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All development proposals should minimise, and where possible reduce, all emissions and other forms of pollution, including light and noise pollution, and ensure no deterioration in water quality. Proposals will only be permitted where, individually or cumulatively, there are no unacceptable impacts on;
- the natural environment and general amenity;
- health and safety of the public;
- air quality;
- surface and groundwater quality;
- land quality and condition; and
- the need for compliance with statutory environmental quality standards.
Exceptions will only be made where it can be clearly demonstrated that the environmental benefits of the development and the wider social and economic need for the development outweigh the adverse impact.
Development proposals on contaminated land (or where there is reason to suspect contamination) must include an assessment of the extent of contamination and any possible risks. Proposals will only be permitted where the land is, or is made, suitable for the proposed use.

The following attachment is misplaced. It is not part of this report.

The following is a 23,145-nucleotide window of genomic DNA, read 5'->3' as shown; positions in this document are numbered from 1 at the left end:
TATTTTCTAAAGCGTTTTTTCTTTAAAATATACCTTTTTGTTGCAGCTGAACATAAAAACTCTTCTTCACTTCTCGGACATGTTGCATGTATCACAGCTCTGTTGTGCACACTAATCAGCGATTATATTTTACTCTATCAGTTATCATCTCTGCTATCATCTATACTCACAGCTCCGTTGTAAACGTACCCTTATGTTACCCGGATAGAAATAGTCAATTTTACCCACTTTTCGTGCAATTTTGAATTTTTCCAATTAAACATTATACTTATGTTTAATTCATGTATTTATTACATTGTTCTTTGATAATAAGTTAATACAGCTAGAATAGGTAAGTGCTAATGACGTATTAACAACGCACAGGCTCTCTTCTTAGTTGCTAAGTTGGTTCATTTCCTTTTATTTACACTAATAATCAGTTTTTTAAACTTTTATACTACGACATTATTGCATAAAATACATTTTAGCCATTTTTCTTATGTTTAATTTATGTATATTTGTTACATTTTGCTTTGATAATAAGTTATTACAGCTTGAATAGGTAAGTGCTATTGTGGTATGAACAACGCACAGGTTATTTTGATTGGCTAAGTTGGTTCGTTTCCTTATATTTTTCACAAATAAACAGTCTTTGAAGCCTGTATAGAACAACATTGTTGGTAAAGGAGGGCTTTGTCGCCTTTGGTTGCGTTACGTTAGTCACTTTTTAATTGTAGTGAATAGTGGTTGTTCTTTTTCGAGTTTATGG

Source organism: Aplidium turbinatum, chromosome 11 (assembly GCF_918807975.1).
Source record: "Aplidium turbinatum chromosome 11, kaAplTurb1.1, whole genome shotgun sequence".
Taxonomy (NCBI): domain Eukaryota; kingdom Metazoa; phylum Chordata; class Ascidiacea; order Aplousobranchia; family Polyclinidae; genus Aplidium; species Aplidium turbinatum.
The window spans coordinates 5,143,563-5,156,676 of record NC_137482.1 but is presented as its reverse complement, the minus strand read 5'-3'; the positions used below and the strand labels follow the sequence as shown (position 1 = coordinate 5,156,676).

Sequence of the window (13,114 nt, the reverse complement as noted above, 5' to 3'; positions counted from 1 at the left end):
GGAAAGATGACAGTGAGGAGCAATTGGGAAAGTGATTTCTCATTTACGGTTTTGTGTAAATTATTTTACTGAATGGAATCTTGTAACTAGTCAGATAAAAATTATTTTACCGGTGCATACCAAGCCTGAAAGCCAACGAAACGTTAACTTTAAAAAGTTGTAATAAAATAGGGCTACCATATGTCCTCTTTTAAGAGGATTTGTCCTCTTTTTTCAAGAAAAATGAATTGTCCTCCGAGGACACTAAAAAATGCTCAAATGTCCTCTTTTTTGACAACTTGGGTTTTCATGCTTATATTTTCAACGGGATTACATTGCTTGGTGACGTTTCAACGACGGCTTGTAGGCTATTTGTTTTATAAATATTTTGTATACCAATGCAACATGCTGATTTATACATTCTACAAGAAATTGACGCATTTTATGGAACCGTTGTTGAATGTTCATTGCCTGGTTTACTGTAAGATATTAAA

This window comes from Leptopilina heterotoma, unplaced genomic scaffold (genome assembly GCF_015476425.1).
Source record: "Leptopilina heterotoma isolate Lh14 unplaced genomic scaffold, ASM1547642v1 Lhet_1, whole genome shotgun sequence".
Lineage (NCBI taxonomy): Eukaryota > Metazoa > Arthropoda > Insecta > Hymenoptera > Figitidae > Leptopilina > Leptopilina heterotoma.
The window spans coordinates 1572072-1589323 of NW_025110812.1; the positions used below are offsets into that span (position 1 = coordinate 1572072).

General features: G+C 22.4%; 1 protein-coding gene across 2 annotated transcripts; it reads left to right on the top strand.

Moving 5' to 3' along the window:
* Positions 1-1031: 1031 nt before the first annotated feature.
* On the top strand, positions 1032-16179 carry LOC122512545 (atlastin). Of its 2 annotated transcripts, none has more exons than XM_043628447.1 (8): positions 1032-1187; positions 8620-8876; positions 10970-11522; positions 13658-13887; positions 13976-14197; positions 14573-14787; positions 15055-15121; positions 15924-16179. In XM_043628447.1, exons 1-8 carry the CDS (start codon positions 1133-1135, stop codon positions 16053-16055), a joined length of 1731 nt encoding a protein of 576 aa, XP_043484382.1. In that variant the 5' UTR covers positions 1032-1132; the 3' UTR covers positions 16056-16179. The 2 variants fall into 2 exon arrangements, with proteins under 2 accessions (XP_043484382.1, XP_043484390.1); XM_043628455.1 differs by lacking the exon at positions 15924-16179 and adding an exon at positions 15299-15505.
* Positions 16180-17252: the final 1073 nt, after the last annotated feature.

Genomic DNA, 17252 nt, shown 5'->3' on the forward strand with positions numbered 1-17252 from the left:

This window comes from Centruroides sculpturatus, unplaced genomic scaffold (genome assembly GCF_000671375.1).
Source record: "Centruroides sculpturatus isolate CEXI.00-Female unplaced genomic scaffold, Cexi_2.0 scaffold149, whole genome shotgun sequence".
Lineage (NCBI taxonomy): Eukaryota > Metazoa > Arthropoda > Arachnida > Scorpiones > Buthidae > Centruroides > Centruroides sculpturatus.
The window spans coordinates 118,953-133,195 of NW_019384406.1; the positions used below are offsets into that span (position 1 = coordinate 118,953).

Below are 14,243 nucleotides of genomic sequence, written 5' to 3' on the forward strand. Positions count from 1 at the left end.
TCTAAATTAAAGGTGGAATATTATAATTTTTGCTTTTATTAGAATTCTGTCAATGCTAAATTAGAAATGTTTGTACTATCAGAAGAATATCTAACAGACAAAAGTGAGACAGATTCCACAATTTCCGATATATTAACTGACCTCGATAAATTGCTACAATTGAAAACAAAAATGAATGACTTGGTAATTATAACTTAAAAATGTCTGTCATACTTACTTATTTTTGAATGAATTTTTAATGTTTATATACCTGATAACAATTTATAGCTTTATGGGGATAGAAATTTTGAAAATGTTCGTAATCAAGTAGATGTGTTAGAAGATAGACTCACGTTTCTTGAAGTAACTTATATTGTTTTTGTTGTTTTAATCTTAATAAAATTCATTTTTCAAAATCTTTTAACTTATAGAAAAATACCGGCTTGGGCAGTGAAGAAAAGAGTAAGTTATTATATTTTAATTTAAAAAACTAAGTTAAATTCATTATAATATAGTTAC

Development that increases the risk to life or property, except for that which is necessary to the operation of the use causing the hazard, will not be permitted:
- Major Hazard Zones (xliii); and
- in the vicinity of existing developments that require particular conditions for their operation or that are authorised or licensed under pollution control or hazardous substances legislation (including hazardous pipelines) where new development would be likely to impose significant restrictions on the activities of the existing use in the future.
(xliii) As identified by the Health and Safety Executive
Last updated: 14th May 2019